• If you need to: start out with the double leg version and hop your way into the single leg version (that's what I do.) Keep in mind, if you feel you're losing the correct form sooner than 8 reps, it's ok not to do all 8 reps. Keep going until fatigue sets in and you start to lose correct form; rest; repeat.


Single Leg LATERAL Pogo Jump

  • Same song; different dance.

  • WHY THIS ONE MATTERS: for other chronic ankle sprainers like myself out there, you might want to try this WITHOUT shoes on and cut the reps in half!

  • This is one pogo jump you don't want to skip if you feel the sides of your ankles are weak or that you're constantly spraining your ankles on trails or curbs. Building up reactive muscle strength of lateral ankle stabilizers, tendon load tolerance, and single leg balance in different directions is your friend!

  • But be mindful: if you've had side-of-ankle injuries before, these might be spicy at first depending on how weak the muscles are. Take your time working into these starting with the single leg pogo jump above and gentle adding in small sideways hops. That's it.


Alternate Scissor Leg Pogos

  • Have fun :)

  • THE SECRET: let it be springy! Trying to keep your toes up while scissor jumping can feel...abnormal. (I personally kept wanting to point my toe down.) Sometimes working into larger and longer scissor jumps, meaning more distance between your legs, can help promote that "spring" and helping you keep your toes pointed up.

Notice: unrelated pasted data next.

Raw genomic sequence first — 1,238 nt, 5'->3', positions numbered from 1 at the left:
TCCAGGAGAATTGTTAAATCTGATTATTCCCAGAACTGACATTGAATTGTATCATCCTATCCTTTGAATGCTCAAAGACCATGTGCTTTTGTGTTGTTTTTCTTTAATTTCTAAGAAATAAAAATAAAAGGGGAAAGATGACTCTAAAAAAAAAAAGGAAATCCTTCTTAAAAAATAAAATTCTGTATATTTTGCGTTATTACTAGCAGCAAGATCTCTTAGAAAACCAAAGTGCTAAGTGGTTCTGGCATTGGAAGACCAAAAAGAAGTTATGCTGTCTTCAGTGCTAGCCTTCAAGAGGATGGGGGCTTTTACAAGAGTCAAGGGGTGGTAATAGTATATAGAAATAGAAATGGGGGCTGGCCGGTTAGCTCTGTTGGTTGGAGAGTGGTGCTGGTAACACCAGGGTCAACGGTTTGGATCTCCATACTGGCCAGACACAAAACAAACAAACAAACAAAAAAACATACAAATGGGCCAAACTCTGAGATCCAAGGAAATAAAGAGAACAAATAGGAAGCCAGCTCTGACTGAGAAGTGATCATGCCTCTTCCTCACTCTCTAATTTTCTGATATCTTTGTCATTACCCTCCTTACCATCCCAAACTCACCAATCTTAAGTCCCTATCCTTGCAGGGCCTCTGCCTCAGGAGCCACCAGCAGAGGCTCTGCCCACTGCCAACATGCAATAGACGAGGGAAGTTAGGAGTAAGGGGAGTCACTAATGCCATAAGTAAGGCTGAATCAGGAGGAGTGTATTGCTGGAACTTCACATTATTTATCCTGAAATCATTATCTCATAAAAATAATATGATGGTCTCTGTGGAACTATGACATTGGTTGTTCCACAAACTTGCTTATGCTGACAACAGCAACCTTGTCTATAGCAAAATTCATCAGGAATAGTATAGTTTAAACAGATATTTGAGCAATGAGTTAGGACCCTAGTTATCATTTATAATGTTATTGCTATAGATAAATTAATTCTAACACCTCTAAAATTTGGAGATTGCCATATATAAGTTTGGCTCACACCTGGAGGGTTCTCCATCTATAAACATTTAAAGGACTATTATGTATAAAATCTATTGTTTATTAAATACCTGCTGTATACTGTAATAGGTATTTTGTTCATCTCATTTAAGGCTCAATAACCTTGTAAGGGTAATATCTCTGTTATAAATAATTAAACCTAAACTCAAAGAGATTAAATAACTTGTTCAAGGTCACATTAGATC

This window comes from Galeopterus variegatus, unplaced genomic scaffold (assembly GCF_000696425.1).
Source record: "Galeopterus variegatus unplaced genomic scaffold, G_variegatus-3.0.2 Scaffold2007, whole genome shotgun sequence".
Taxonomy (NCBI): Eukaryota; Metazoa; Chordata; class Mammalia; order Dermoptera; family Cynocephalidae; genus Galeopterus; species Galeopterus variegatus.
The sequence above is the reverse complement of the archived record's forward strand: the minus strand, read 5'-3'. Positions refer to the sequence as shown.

• Again, take your time! if you're doing these for the first time ever, they might feel funky and like you're doing everything wrong... Don't be afraid to back things up, start by double leg pogo jumping, then jumping forward and backward with that both legs, and gradually work into separating and scissoring the legs.


Forward Travel Alternate Scissor Leg Pogos

  • Be Bouncy :)

  • WHERE TO START: back it up if you need to. You can always resort to double leg pogo jumps, work into forward travel hops, slowly start scissor with a small distance between your feet, and travel forward this way first.

  • A lot of times, our bodies CAN do these exercises! it's our brains that take convincing. That's why with this circuit, I'm focusing more on how to work your way into them successful, because the pogo jump cues are overall the same. But mapping out and giving your brain a pathway of baby steps that gradually work you into the exercise is what physically makes your successful.


WRAPPING UP

Let's make this short and sweet since the beginning of this blog was a little heftier...


3 Things to Remember While Practicing this Circuit:

  1. Take your time!

  2. Let these feel awkward.

  3. And keep practicing.


If you're wondering WHEN to fit these into your busy life:

Using these exercises as a warm up especially before a long run, trail run, or any run where you'll be potentially navigating a change in terrain is a solid move.


This circuit gives your body a preview of what's to come, arms your nervous system with HOW to respond to potential terrain changes, and increases your heart rate, priming your cardiovascular system.


Boom.

All purposes of a warm up: CHECK.

If you're looking for more ways to strength train as a runner, but make it more full body, I've got you covered.


And until next time, running fit fam...


Dare to Train Differently,

Marie Whitt, PT, DPT //@dr.whitt.fit